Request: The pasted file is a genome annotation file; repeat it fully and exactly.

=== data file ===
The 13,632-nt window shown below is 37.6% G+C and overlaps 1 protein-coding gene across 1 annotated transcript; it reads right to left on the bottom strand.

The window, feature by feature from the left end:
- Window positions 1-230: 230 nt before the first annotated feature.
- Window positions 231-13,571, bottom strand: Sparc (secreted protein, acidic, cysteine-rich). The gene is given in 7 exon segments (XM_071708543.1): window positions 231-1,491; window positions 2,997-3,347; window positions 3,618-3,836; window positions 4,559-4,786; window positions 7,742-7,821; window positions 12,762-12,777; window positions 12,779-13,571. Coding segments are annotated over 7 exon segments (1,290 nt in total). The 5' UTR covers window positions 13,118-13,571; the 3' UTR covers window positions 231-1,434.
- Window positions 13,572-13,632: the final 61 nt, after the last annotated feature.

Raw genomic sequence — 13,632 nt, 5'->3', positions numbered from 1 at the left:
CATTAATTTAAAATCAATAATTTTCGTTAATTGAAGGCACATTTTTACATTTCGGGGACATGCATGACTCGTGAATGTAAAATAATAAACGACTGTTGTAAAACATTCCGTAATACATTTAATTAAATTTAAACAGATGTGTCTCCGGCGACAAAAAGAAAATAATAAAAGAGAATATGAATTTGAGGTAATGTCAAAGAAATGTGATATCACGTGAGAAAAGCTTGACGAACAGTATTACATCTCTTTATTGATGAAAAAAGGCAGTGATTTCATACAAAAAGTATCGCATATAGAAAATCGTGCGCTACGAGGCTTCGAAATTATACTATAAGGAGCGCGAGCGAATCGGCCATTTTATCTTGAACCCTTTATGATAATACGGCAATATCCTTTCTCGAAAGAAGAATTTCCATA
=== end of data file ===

The 13,632-nt window shown below is 37.6% G+C and overlaps 1 protein-coding gene across 1 annotated transcript; it reads right to left on the bottom strand.

The window, feature by feature from the left end:
- Window positions 1-230: 230 nt before the first annotated feature.
- Window positions 231-13,571, bottom strand: Sparc (secreted protein, acidic, cysteine-rich). The gene is given in 7 exon segments (XM_071708543.1): window positions 231-1,491; window positions 2,997-3,347; window positions 3,618-3,836; window positions 4,559-4,786; window positions 7,742-7,821; window positions 12,762-12,777; window positions 12,779-13,571. Coding segments are annotated over 7 exon segments (1,290 nt in total). The 5' UTR covers window positions 13,118-13,571; the 3' UTR covers window positions 231-1,434.
- Window positions 13,572-13,632: the final 61 nt, after the last annotated feature.

Raw genomic sequence — 13,632 nt, 5'->3', positions numbered from 1 at the left:
CATTAATTTAAAATCAATAATTTTCGTTAATTGAAGGCACATTTTTACATTTCGGGGACATGCATGACTCGTGAATGTAAAATAATAAACGACTGTTGTAAAACATTCCGTAATACATTTAATTAAATTTAAACAGATGTGTCTCCGGCGACAAAAAGAAAATAATAAAAGAGAATATGAATTTGAGGTAATGTCAAAGAAATGTGATATCACGTGAGAAAAGCTTGACGAACAGTATTACATCTCTTTATTGATGAAAAAAGGCAGTGATTTCATACAAAAAGTATCGCATATAGAAAATCGTGCGCTACGAGGCTTCGAAATTATACTATAAGGAGCGCGAGCGAATCGGCCATTTTATCTTGAACCCTTTATGATAATACGGCAATATCCTTTCTCGAAAGAAGAATTTCCATA